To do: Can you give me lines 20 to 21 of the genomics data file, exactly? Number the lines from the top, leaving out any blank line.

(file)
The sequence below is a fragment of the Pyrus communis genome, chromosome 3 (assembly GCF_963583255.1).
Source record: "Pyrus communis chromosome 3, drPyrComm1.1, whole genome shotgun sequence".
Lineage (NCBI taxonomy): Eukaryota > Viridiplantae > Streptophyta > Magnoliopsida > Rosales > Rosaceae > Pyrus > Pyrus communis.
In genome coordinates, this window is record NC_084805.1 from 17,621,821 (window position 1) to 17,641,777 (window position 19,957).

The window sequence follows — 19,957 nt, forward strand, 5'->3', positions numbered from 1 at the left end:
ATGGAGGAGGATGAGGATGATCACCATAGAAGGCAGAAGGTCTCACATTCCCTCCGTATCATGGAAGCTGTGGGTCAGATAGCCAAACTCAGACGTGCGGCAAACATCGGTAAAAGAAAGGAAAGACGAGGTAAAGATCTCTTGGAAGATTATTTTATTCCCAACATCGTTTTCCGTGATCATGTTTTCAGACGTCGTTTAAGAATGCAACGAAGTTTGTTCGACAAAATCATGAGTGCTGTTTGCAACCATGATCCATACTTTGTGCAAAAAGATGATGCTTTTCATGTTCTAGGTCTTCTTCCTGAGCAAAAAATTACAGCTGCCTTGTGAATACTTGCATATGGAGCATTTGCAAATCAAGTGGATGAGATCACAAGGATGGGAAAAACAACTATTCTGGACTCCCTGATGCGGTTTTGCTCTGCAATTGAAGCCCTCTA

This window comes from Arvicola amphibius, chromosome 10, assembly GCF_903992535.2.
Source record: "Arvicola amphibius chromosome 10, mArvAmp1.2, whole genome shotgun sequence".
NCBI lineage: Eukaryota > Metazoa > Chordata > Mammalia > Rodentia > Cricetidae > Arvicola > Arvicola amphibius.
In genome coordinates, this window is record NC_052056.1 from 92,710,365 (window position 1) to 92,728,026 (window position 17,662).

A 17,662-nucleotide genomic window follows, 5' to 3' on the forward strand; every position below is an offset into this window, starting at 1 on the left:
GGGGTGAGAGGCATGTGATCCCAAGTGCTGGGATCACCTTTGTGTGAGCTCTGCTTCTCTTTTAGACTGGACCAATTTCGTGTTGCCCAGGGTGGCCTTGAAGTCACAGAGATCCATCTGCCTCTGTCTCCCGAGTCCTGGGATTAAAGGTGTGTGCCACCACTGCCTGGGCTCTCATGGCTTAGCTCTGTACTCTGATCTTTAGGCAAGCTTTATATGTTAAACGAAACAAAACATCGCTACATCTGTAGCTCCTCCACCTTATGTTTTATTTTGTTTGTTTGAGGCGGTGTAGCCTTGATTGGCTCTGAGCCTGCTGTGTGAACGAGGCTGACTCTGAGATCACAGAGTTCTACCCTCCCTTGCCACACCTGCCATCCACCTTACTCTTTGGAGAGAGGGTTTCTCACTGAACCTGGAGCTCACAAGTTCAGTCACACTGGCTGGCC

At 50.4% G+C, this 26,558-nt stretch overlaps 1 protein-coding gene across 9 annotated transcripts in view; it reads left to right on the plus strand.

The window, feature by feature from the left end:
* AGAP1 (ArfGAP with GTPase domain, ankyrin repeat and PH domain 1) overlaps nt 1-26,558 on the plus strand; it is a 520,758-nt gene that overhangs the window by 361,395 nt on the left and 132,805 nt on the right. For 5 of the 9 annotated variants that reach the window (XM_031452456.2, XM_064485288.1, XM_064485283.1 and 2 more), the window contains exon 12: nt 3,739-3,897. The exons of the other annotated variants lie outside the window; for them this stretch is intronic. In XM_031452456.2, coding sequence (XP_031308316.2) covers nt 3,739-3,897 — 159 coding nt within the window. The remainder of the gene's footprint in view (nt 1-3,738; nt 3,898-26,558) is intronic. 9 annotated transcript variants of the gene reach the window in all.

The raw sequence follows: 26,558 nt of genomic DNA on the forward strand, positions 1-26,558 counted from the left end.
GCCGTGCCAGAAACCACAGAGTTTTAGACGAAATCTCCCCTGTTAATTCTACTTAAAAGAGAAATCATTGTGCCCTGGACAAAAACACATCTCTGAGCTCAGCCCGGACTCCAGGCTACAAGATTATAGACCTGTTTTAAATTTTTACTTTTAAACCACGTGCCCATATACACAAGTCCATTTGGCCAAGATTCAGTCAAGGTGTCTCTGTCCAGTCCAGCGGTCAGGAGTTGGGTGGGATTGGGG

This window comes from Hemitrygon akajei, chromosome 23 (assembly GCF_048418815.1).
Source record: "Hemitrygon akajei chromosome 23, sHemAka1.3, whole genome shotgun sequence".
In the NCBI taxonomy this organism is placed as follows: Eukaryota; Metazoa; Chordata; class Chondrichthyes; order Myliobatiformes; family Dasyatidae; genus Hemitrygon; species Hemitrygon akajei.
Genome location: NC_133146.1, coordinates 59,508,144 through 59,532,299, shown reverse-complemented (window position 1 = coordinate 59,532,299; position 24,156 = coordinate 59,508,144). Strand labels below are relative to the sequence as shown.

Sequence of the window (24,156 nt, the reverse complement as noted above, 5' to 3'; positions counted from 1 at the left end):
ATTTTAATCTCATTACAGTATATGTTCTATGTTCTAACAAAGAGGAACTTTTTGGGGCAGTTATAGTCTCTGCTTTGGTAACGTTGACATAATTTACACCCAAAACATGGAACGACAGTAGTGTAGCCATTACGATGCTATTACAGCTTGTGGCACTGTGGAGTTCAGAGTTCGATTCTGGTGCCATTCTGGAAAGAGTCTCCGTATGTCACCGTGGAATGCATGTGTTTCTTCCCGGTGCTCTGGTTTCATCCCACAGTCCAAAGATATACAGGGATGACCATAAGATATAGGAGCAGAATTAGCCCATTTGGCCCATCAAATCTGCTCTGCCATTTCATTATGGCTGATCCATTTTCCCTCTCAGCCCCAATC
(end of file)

In the NCBI taxonomy this organism is placed as follows: Eukaryota; Metazoa; Chordata; class Chondrichthyes; order Myliobatiformes; family Dasyatidae; genus Hemitrygon; species Hemitrygon akajei.
Genome location: NC_133146.1, coordinates 59,508,144 through 59,532,299, shown reverse-complemented (window position 1 = coordinate 59,532,299; position 24,156 = coordinate 59,508,144). Strand labels below are relative to the sequence as shown.